To us, organic is more than just a popular commodity, it is a commitment to a philosophy about respect for the earth, the farmer, our co-workers and the consumer. Most people who roast organics also roast conventional coffees in the same machines, using the same equipment indiscriminately. We believe that the integrity of the organic process requires a greater commitment on our part.
We have gone the next step to be certified as an organic processor by Bay State Organic Certifiers, one of the leading international organic certifying agencies. Processor certification requires us to document and keep a complete audit trail from the farm to the customer, insuring that only certified organic ingredients are used, the beans are segregated from non-certified ingredients or equipment, and that sanitation and cleanliness are paramount. In this way we can guarantee to you that the growing, harvesting, processing, shipping, storage, roasting and packaging of every batch we produce maintains the integrity of the organic process.
At the farm level, certified organic means that the farmer has participated in a three year training and monitoring program. This guarantees not only that the soil is free of pesticides and herbicides conventionally used on coffee (and largely banned for use in the USA!) but that the farmer is protecting the soil and water quality of his or her farm and the surrounding environment, and mulching and composting all organic waste from harvesting and processing. Believe me, I have seen the flinging of DDT on the coffee plants by hand by children on those other farms. You wouldn't want your kids exposed to that, so why buy coffee that supports such a system?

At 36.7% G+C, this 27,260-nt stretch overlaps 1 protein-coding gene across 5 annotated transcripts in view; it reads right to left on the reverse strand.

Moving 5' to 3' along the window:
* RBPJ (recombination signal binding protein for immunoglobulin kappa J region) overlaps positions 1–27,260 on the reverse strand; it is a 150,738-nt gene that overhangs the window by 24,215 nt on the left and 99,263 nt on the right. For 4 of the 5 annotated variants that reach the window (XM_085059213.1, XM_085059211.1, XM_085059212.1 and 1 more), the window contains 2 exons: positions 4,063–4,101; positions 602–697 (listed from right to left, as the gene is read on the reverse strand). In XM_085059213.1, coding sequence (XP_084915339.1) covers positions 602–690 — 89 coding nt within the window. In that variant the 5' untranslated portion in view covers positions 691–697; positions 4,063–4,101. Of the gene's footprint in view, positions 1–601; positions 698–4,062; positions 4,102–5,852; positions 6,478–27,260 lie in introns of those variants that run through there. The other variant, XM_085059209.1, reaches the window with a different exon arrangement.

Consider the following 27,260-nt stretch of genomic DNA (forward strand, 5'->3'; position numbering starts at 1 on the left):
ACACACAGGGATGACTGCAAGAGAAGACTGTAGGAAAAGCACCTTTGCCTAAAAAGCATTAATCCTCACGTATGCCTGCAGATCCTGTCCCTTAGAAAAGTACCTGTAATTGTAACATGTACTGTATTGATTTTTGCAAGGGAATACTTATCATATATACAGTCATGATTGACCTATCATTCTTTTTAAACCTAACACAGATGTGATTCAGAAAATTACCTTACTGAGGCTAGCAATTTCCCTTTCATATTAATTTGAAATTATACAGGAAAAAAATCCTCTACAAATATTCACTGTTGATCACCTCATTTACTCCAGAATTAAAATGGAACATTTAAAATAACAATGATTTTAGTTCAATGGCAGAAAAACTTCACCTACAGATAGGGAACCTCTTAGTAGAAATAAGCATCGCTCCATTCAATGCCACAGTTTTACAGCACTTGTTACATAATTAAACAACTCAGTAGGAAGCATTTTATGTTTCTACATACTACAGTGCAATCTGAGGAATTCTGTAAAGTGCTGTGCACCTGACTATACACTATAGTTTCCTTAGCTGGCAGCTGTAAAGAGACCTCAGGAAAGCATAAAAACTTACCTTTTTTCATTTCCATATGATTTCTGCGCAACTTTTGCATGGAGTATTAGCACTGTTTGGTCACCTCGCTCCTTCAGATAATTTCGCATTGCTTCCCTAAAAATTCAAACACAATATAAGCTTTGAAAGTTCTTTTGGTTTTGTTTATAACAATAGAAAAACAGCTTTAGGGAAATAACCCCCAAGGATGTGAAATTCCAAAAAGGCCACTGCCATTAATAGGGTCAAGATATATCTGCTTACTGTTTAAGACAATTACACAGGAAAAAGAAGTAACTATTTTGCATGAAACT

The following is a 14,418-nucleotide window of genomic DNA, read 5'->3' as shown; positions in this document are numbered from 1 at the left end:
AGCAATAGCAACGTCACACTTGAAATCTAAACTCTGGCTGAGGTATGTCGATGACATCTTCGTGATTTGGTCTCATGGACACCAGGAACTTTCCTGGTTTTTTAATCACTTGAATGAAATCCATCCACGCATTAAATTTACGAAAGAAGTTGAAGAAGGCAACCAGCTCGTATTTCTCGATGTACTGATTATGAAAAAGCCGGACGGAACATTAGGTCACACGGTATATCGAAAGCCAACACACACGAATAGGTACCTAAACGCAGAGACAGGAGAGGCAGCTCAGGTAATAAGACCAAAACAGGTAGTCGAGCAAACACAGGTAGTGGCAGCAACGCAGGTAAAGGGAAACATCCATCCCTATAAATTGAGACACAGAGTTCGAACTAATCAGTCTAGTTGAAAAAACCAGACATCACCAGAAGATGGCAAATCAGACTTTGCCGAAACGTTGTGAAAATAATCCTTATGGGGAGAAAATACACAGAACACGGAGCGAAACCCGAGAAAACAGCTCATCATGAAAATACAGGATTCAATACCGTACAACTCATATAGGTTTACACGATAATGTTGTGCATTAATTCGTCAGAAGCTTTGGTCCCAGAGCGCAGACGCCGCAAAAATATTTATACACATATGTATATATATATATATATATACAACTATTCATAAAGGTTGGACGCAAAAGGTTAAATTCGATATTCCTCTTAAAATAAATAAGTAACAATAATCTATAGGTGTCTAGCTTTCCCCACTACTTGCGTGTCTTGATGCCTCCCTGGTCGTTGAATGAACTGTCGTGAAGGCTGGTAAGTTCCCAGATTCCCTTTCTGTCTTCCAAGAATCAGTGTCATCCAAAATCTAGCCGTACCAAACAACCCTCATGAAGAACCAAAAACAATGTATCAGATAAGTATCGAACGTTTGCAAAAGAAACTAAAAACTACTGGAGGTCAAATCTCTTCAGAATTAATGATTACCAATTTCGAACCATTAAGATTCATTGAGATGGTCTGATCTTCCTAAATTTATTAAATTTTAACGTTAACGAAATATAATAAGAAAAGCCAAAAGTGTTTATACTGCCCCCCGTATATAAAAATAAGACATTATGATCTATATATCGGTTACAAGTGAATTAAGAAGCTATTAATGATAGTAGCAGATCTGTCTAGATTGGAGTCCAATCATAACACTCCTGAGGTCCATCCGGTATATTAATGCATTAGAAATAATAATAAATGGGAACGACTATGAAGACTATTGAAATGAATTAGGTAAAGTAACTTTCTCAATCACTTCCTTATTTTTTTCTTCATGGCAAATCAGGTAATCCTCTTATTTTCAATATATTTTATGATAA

We are also a certified Kosher facility, supervised by Vaad ha Kashruth of Springfield, Massachusetts. Every month the rabbi's inspect our facility to insure that the level of cleanliness and sanitation are superlative, and that all ingredients, equipment and procedures used enhance the purity of our products. Most important to us, our kosher certification signifies our acknowledgment of the inherently spiritual nature of food preparation that exists apart from any religion or creed. As our farmers often remind us, to prepare and provide food is an act supportive and nurturing of life.